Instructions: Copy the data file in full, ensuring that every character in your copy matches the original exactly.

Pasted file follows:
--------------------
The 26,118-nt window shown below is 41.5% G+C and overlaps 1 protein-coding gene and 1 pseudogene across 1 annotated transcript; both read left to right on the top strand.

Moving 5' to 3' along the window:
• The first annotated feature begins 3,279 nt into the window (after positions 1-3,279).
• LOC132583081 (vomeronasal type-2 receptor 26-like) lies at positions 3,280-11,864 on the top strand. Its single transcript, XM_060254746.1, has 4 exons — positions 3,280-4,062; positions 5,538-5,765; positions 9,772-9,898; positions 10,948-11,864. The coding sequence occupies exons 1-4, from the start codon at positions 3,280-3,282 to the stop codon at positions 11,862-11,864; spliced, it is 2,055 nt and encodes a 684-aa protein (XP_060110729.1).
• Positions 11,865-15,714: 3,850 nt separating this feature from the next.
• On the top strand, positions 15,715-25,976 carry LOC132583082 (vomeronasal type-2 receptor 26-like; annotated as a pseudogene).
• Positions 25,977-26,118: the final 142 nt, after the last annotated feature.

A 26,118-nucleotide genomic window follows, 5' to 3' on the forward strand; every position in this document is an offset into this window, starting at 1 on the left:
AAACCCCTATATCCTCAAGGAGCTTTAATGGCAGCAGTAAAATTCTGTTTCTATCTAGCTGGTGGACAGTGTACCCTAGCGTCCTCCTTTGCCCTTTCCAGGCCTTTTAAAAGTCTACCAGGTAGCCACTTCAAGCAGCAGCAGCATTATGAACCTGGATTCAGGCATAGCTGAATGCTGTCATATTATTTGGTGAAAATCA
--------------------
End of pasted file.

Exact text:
The 26,118-nt window shown below is 41.5% G+C and overlaps 1 protein-coding gene and 1 pseudogene across 1 annotated transcript; both read left to right on the top strand.

Moving 5' to 3' along the window:
• The first annotated feature begins 3,279 nt into the window (after positions 1-3,279).
• LOC132583081 (vomeronasal type-2 receptor 26-like) lies at positions 3,280-11,864 on the top strand. Its single transcript, XM_060254746.1, has 4 exons — positions 3,280-4,062; positions 5,538-5,765; positions 9,772-9,898; positions 10,948-11,864. The coding sequence occupies exons 1-4, from the start codon at positions 3,280-3,282 to the stop codon at positions 11,862-11,864; spliced, it is 2,055 nt and encodes a 684-aa protein (XP_060110729.1).
• Positions 11,865-15,714: 3,850 nt separating this feature from the next.
• On the top strand, positions 15,715-25,976 carry LOC132583082 (vomeronasal type-2 receptor 26-like; annotated as a pseudogene).
• Positions 25,977-26,118: the final 142 nt, after the last annotated feature.

A 26,118-nucleotide genomic window follows, 5' to 3' on the forward strand; every position in this document is an offset into this window, starting at 1 on the left:
AAACCCCTATATCCTCAAGGAGCTTTAATGGCAGCAGTAAAATTCTGTTTCTATCTAGCTGGTGGACAGTGTACCCTAGCGTCCTCCTTTGCCCTTTCCAGGCCTTTTAAAAGTCTACCAGGTAGCCACTTCAAGCAGCAGCAGCATTATGAACCTGGATTCAGGCATAGCTGAATGCTGTCATATTATTTGGTGAAAATCA